Tej is a potent honey wine, similar to mead, that is frequently served in bars, katikala and araki are inexpensive local spirits that are very strong.
Tella is a home-brewed beer served in "tella bets" ("tella" houses) which specialize in serving "tella" only. "Tella" is the most common beverage made and served in households during holidays. Coffee (buna) holds a legitimate claim as originating from Ethiopia, where it is a critical component of the economy and is a central part of Ethiopian beverages. Equally important is the coffee ceremony which accompanies the serving of the coffee, which is sometimes served from a jebena, a clay coffee pot in which the coffee is boiled. The preparer roasts the coffee beans, then walks around the room so participants may sample the scent of coffee. Then the preparer grinds the coffee using a traditional tool called a mokecha. The coffee is put in to the jebena, boiled with water, and then served with small cups called si'ni. Coffee is usually served with sugar but is also served with salt in many parts of Ethiopia. Snacks such as popcorn or barley may be served with the coffee. In most homes a dedicated coffee area is surrounded by fresh grass, with special furniture for the coffee maker. A complete ceremony has three rounds of coffee (Abon, Tona Bereka) and is accompanied by the burning of frankincense.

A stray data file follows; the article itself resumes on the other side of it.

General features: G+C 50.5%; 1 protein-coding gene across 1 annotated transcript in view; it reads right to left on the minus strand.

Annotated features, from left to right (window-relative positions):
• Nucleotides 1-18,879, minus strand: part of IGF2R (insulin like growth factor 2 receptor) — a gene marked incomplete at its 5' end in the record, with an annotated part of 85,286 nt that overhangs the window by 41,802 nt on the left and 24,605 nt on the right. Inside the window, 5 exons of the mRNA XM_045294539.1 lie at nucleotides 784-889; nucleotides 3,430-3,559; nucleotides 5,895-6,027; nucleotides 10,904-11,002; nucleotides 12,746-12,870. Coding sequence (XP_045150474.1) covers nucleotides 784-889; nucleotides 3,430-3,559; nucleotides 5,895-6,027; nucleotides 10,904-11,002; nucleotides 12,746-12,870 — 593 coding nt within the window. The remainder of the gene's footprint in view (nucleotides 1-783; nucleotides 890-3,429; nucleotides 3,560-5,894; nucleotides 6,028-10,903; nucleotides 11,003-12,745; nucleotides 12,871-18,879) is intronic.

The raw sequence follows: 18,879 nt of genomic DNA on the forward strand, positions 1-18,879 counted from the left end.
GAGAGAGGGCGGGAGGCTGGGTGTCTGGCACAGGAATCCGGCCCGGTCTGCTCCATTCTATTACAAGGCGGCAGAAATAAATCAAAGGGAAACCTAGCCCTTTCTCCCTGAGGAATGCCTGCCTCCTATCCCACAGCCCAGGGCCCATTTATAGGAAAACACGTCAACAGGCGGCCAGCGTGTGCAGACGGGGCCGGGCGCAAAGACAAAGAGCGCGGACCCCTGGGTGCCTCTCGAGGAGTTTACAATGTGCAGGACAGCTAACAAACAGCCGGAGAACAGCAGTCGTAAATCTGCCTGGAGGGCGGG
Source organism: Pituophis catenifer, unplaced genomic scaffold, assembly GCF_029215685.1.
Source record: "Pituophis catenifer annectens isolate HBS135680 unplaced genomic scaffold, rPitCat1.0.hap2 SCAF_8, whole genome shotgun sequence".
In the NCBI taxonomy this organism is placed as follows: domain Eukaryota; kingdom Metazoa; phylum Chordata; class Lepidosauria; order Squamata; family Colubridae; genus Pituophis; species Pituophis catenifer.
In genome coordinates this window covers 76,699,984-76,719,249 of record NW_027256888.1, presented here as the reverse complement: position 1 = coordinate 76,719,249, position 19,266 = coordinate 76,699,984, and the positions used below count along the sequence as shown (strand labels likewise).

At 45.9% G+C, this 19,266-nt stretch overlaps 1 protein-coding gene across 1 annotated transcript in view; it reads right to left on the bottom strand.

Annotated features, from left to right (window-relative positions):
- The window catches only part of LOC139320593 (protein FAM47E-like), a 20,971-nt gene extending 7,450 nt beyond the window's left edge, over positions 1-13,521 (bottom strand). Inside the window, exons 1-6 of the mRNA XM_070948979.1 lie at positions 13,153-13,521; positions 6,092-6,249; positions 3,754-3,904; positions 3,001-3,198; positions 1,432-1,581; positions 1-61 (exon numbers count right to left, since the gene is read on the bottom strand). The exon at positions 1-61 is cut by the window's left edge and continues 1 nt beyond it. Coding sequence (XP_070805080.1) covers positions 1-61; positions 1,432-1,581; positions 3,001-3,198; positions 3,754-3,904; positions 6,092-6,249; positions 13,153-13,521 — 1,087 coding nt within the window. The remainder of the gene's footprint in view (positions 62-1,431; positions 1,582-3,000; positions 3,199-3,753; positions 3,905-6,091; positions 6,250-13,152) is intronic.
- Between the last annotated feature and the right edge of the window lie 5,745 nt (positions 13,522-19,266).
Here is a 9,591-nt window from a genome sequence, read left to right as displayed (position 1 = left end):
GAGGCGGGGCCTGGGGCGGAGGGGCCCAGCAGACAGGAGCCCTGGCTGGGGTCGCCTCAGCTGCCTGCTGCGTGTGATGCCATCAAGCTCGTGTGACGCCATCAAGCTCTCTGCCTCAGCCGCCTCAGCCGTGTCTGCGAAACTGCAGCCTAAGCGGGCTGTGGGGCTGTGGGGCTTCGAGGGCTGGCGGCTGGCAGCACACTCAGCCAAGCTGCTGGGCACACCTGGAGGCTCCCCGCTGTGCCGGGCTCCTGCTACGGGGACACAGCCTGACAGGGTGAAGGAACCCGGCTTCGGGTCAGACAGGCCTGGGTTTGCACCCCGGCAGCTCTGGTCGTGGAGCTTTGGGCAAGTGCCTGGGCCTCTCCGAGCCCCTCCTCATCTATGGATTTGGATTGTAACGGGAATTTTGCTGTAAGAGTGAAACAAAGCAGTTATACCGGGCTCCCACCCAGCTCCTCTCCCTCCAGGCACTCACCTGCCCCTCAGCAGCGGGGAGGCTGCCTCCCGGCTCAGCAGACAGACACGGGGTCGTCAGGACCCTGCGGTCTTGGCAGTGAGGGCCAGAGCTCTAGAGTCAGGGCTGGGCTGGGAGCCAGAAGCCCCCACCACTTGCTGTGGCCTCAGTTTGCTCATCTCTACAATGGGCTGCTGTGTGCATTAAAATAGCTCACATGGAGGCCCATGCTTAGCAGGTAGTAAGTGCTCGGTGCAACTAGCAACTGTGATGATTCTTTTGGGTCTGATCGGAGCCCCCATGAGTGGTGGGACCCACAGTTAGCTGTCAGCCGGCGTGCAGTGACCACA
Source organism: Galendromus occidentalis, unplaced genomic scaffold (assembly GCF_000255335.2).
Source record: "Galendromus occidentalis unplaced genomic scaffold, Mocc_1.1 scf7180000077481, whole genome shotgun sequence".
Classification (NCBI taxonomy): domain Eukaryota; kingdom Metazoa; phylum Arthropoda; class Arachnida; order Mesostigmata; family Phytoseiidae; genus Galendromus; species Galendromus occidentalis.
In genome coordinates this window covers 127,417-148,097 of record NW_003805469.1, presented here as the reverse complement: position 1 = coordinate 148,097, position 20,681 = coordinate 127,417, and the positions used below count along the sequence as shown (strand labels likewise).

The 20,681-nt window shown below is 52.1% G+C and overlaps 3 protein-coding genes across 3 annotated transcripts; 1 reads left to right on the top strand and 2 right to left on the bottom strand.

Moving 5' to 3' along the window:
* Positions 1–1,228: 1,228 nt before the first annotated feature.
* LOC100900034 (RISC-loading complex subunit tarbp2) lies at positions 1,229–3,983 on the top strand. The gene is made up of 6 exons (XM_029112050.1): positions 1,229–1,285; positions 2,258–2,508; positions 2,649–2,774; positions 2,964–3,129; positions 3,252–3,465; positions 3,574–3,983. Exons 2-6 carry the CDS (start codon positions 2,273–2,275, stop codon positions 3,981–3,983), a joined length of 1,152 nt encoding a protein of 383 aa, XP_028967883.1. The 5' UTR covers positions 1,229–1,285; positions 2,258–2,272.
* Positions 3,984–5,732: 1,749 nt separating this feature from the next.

Ambo is a bottled carbonated mineral water, sourced from the town of Ambo.
Atmet is a barley and oat-flour based drink that is cooked with water, sugar and kibe (Ethiopian clarified butter) until the ingredients have married and become a consistency slightly thicker than egg-nog. Though this drink is often given to women who are nursing, the sweetness and smooth texture make it a comfort drink for anyone who enjoys its flavor.